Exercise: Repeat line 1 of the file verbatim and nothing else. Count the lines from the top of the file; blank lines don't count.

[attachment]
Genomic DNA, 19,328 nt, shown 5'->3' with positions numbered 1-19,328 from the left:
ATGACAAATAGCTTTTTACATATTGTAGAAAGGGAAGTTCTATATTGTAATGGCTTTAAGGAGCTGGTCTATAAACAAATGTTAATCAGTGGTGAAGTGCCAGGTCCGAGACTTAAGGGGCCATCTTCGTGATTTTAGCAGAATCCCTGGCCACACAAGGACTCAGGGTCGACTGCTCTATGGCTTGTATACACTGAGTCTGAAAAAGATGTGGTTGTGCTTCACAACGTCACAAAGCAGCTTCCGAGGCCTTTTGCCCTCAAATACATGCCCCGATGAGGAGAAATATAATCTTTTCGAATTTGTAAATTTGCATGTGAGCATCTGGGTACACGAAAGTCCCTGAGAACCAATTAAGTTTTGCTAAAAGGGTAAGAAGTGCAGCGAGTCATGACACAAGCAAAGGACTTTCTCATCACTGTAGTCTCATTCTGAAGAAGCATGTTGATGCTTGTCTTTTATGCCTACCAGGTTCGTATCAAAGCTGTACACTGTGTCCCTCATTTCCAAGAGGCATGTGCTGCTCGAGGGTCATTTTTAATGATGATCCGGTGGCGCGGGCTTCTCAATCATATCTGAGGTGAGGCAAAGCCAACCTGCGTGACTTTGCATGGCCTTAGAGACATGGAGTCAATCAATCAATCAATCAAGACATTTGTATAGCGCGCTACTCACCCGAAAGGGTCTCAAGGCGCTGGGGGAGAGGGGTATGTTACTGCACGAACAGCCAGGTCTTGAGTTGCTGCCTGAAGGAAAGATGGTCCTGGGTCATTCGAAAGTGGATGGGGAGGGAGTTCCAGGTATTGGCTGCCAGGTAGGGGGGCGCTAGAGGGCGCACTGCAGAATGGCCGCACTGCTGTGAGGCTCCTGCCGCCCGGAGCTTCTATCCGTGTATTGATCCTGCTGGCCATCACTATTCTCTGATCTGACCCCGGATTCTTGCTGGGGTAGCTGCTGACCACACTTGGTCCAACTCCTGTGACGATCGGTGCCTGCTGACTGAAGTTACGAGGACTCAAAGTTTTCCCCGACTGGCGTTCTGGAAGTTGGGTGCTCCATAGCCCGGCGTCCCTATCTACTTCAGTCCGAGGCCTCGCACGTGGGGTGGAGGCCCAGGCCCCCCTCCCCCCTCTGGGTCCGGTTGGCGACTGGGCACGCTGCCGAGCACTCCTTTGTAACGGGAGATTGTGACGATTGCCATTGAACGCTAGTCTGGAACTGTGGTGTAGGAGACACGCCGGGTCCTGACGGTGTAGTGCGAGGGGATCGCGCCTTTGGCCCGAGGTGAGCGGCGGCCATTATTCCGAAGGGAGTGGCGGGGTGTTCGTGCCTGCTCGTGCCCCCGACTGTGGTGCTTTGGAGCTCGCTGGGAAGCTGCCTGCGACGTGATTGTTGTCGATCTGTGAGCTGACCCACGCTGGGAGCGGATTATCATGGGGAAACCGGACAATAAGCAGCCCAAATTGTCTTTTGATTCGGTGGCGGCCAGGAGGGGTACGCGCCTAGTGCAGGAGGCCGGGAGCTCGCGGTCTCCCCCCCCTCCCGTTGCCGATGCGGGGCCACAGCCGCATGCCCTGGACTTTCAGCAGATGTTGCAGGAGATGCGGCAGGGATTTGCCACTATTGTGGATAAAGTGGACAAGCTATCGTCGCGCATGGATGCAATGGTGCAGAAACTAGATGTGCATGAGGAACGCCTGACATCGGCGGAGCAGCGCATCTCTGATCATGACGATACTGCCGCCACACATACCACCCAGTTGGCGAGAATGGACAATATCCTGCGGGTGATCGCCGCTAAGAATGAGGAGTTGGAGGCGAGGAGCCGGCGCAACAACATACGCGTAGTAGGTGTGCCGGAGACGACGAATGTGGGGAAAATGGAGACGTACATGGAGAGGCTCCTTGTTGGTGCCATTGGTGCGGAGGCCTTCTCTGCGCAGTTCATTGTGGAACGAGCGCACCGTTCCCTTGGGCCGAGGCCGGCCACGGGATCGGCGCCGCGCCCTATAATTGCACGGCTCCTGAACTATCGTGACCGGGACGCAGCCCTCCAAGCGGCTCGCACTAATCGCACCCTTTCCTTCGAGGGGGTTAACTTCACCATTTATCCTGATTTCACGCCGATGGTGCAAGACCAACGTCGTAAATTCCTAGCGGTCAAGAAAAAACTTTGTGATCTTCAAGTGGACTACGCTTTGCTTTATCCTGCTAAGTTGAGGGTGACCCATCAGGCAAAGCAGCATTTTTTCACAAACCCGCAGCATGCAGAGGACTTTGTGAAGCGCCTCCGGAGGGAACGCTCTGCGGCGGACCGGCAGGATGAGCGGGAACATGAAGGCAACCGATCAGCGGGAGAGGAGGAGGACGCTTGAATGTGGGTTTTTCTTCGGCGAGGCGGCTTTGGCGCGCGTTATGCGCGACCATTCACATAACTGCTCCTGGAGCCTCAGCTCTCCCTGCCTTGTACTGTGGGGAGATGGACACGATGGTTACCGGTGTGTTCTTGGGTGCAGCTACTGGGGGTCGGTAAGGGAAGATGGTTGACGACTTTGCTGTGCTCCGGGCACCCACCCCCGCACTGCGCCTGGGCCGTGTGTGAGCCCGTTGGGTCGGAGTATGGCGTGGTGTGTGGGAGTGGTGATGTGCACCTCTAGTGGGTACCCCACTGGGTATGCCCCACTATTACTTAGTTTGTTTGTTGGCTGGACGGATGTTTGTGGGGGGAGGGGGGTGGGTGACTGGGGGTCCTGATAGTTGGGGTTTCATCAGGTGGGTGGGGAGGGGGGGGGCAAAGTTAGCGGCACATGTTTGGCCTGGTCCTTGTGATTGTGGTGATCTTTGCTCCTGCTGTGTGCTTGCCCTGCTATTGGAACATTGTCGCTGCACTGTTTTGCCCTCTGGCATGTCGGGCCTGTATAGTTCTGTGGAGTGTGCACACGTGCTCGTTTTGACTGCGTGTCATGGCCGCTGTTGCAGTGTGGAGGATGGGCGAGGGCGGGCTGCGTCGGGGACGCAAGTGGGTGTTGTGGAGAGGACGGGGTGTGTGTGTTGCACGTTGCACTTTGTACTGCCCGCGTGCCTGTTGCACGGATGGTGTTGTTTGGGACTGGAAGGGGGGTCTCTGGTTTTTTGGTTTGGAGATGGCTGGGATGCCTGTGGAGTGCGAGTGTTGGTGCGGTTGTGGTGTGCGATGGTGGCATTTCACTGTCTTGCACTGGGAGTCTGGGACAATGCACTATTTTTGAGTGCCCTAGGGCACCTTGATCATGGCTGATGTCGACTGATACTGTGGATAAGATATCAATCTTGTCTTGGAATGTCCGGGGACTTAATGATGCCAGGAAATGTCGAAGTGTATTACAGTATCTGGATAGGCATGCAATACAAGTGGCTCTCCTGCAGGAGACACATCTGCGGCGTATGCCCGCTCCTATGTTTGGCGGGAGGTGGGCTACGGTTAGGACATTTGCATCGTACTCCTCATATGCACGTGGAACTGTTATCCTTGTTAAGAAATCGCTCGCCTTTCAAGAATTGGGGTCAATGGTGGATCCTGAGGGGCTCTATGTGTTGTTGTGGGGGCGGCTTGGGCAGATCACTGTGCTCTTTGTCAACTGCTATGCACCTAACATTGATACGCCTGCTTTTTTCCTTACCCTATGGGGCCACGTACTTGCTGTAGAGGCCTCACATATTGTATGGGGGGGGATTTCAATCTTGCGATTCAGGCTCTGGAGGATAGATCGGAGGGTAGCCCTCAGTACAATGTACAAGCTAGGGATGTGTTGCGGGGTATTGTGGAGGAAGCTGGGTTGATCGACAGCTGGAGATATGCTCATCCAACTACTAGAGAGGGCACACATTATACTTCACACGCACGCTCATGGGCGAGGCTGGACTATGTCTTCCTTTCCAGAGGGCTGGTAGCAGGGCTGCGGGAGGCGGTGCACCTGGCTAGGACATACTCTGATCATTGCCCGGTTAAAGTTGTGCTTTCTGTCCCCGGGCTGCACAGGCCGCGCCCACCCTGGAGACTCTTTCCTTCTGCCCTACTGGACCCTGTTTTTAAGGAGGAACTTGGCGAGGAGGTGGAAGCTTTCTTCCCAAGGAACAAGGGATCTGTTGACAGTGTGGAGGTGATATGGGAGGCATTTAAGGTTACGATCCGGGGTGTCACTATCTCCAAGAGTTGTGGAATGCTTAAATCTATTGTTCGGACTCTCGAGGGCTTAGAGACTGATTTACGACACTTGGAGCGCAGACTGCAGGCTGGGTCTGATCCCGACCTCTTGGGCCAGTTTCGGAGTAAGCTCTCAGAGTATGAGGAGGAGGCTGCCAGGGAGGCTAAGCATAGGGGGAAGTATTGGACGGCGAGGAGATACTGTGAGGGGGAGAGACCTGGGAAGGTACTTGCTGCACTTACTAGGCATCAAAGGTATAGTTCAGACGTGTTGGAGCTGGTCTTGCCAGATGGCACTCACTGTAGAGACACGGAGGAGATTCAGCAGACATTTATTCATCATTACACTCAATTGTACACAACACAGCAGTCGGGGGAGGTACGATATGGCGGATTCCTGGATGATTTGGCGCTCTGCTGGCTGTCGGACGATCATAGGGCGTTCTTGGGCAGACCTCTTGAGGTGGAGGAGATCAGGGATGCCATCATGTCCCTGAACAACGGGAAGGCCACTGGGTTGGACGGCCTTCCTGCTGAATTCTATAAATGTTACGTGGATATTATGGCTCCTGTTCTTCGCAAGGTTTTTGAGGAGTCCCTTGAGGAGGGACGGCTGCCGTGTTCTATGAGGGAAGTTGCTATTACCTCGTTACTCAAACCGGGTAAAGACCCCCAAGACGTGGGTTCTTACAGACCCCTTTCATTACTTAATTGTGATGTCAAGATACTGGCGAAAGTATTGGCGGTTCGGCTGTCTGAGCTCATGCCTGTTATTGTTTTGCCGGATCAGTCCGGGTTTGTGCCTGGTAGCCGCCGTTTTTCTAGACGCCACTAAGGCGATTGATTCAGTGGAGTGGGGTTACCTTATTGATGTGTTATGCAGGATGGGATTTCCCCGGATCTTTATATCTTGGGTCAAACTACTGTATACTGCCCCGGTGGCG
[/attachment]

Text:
Genomic DNA, 19,328 nt, shown 5'->3' with positions numbered 1-19,328 from the left: